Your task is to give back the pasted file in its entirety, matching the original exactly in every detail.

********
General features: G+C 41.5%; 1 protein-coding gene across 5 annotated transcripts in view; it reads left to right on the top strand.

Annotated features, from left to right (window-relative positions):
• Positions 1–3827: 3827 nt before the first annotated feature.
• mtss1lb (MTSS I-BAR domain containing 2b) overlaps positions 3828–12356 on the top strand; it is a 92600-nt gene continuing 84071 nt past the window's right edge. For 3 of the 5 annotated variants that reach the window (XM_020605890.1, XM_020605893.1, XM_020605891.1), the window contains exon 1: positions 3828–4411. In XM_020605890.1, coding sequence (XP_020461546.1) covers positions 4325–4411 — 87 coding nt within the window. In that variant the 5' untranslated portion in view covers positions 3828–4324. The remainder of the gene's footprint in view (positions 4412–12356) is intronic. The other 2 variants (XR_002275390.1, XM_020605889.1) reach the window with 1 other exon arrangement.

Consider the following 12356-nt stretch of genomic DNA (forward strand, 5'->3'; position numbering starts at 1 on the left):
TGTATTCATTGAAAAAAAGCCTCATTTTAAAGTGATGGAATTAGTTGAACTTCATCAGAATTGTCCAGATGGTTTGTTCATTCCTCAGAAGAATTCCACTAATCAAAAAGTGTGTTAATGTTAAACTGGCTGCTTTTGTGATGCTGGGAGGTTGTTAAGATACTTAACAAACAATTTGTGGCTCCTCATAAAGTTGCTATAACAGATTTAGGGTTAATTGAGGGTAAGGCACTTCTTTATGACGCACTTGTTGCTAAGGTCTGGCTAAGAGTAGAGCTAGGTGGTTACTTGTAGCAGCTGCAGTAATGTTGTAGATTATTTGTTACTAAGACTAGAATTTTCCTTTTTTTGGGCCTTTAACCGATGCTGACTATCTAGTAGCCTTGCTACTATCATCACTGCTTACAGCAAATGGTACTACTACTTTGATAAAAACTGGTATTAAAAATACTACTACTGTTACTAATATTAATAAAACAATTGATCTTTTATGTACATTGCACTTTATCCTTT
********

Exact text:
General features: G+C 41.5%; 1 protein-coding gene across 5 annotated transcripts in view; it reads left to right on the top strand.

Annotated features, from left to right (window-relative positions):
• Positions 1–3827: 3827 nt before the first annotated feature.
• mtss1lb (MTSS I-BAR domain containing 2b) overlaps positions 3828–12356 on the top strand; it is a 92600-nt gene continuing 84071 nt past the window's right edge. For 3 of the 5 annotated variants that reach the window (XM_020605890.1, XM_020605893.1, XM_020605891.1), the window contains exon 1: positions 3828–4411. In XM_020605890.1, coding sequence (XP_020461546.1) covers positions 4325–4411 — 87 coding nt within the window. In that variant the 5' untranslated portion in view covers positions 3828–4324. The remainder of the gene's footprint in view (positions 4412–12356) is intronic. The other 2 variants (XR_002275390.1, XM_020605889.1) reach the window with 1 other exon arrangement.

Consider the following 12356-nt stretch of genomic DNA (forward strand, 5'->3'; position numbering starts at 1 on the left):
TGTATTCATTGAAAAAAAGCCTCATTTTAAAGTGATGGAATTAGTTGAACTTCATCAGAATTGTCCAGATGGTTTGTTCATTCCTCAGAAGAATTCCACTAATCAAAAAGTGTGTTAATGTTAAACTGGCTGCTTTTGTGATGCTGGGAGGTTGTTAAGATACTTAACAAACAATTTGTGGCTCCTCATAAAGTTGCTATAACAGATTTAGGGTTAATTGAGGGTAAGGCACTTCTTTATGACGCACTTGTTGCTAAGGTCTGGCTAAGAGTAGAGCTAGGTGGTTACTTGTAGCAGCTGCAGTAATGTTGTAGATTATTTGTTACTAAGACTAGAATTTTCCTTTTTTTGGGCCTTTAACCGATGCTGACTATCTAGTAGCCTTGCTACTATCATCACTGCTTACAGCAAATGGTACTACTACTTTGATAAAAACTGGTATTAAAAATACTACTACTGTTACTAATATTAATAAAACAATTGATCTTTTATGTACATTGCACTTTATCCTTT